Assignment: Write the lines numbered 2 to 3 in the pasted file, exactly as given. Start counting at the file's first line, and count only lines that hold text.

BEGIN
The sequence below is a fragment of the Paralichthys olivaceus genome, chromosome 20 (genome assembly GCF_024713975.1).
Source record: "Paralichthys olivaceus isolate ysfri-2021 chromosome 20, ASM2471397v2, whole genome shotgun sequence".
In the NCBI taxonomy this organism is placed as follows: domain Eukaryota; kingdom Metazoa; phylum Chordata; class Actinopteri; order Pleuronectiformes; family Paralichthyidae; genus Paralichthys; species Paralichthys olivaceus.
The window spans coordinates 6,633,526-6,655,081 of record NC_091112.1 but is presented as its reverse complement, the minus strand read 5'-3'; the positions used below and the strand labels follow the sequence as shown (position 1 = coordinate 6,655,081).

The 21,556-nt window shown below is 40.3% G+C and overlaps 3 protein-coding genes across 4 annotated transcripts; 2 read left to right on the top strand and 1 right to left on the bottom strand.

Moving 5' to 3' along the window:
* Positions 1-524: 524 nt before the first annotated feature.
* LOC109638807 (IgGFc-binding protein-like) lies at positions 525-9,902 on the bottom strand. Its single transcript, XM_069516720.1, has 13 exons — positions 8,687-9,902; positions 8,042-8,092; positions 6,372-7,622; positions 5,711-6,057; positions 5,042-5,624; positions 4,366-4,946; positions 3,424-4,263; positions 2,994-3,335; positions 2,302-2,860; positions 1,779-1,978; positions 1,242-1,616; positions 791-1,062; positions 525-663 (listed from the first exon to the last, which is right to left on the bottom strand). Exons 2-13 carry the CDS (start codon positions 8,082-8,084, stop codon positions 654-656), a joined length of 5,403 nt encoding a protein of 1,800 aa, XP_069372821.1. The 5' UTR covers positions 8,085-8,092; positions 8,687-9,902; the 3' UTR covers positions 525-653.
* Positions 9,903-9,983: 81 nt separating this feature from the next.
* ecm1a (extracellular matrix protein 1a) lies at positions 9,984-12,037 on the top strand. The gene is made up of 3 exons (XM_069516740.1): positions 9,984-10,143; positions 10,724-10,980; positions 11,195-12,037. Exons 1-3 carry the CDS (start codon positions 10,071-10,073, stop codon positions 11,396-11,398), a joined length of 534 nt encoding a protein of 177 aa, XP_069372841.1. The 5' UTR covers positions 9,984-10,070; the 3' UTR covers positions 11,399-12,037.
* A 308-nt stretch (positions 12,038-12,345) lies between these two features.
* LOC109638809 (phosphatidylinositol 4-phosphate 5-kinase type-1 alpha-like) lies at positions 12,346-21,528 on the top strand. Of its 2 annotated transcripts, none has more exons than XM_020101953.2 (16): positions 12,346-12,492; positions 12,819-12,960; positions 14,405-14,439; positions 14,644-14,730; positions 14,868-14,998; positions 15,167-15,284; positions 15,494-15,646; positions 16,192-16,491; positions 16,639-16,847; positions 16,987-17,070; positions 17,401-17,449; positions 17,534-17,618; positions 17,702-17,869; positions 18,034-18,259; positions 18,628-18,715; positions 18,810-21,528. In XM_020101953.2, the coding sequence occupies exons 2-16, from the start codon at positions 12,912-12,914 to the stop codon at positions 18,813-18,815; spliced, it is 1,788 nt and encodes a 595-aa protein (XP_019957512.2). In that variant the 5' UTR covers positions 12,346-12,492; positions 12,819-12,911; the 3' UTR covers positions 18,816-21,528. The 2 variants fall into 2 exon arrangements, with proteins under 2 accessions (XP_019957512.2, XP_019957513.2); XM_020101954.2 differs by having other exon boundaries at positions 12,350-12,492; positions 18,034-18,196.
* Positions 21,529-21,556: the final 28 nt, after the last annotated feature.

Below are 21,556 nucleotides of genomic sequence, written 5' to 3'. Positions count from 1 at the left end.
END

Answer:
Source record: "Paralichthys olivaceus isolate ysfri-2021 chromosome 20, ASM2471397v2, whole genome shotgun sequence".
In the NCBI taxonomy this organism is placed as follows: domain Eukaryota; kingdom Metazoa; phylum Chordata; class Actinopteri; order Pleuronectiformes; family Paralichthyidae; genus Paralichthys; species Paralichthys olivaceus.